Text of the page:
Chevron lives.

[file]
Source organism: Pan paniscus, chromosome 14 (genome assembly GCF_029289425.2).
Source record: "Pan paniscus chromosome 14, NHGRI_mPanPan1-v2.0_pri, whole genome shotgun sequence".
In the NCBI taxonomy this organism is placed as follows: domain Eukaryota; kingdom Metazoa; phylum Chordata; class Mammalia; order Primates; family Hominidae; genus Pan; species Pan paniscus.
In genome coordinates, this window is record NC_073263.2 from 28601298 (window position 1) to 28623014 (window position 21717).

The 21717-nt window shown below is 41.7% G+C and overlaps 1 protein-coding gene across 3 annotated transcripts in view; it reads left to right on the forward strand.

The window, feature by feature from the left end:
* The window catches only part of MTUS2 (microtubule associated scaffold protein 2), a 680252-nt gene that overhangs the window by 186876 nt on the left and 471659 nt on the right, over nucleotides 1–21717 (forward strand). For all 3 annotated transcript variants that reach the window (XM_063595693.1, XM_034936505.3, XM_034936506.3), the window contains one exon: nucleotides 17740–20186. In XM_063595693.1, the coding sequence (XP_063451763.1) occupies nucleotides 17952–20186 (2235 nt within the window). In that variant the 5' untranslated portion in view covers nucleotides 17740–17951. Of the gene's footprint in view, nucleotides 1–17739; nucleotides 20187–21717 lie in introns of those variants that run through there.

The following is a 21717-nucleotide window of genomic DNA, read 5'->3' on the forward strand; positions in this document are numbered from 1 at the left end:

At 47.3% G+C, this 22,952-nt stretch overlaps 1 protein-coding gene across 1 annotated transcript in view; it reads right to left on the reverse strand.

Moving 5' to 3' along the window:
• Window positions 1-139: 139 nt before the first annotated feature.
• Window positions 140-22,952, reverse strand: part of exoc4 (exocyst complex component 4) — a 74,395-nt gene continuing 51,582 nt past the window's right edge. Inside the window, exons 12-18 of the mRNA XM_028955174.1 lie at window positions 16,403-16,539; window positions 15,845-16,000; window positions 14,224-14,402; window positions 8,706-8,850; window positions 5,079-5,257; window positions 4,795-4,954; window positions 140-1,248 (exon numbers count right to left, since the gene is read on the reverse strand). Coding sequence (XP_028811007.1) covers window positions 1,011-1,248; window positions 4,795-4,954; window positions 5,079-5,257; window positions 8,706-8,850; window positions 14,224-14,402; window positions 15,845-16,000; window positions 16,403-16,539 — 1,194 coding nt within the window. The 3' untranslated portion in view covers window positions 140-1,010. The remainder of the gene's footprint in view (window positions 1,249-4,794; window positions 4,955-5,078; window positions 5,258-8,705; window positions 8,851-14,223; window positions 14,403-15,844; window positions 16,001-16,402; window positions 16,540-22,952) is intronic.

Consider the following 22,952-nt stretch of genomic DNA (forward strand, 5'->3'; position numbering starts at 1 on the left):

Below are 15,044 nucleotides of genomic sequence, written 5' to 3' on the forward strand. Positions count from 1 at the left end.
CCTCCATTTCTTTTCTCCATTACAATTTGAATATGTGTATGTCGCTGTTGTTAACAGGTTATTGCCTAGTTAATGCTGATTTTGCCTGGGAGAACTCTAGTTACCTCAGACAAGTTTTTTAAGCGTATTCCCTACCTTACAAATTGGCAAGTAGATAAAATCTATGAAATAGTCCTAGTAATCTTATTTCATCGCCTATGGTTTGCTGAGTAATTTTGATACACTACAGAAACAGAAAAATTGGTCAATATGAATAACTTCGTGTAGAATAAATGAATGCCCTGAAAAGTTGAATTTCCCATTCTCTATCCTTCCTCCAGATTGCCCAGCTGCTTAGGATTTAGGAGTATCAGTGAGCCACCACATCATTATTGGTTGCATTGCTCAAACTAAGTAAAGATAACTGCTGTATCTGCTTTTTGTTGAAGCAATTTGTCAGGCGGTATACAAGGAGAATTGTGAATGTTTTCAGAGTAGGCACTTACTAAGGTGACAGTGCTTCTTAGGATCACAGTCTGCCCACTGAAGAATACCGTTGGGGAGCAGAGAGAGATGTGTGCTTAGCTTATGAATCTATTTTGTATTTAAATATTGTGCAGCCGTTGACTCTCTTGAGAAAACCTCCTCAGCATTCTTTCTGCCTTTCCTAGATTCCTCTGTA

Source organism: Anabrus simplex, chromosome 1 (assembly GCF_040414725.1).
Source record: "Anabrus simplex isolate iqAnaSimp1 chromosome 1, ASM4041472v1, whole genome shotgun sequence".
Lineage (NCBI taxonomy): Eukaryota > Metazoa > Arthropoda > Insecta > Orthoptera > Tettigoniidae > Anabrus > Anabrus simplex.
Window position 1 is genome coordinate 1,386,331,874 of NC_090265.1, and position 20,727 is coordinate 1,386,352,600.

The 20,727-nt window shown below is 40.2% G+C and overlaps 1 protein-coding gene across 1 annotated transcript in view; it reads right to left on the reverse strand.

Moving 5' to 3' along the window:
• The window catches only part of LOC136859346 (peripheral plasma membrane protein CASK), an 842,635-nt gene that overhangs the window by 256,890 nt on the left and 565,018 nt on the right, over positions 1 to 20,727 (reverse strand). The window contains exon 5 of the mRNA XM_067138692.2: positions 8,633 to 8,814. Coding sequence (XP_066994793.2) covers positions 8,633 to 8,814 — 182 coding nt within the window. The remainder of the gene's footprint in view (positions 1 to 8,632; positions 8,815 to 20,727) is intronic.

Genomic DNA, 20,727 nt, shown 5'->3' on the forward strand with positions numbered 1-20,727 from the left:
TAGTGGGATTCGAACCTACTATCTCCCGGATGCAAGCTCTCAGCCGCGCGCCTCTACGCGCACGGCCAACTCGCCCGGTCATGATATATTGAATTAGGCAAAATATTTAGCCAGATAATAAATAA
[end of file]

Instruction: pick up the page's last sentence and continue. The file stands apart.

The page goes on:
Even by the standards of tax cases, BNSF Railway Co. v. United States is arcane, but the underlying statutory analysis is of broad general interest.  No. 13-10014 (March 13, 2014). The first issue — the taxability of certain stock options — turned on whether a Treasury regulation about the meaning of the term “compensation” was entitled to Chevron deference.  The Fifth Circuit held that it was — as to the first Chevron factor, the Court found the term ambiguous, noting (1) the lack of a similar statute using the term, (2) variation among dictionary definitions, and (3) ambiguity in business usage, such as there was, at the time the relevant statute was passed in the 1920s-40s.  [Unintentional capitalist wit appears in footnote 63, which refers to the “Rand House Dictionary” rather than the “Random House Dictionary” in a citation about “capital or finance.”]  The Court then found the regulation reasonable, noting its general consistency with the goals and structure of the statute and its legislative history.  A second holding illustrates the application of the “specific-general canon” and “the rule against superfluities.”

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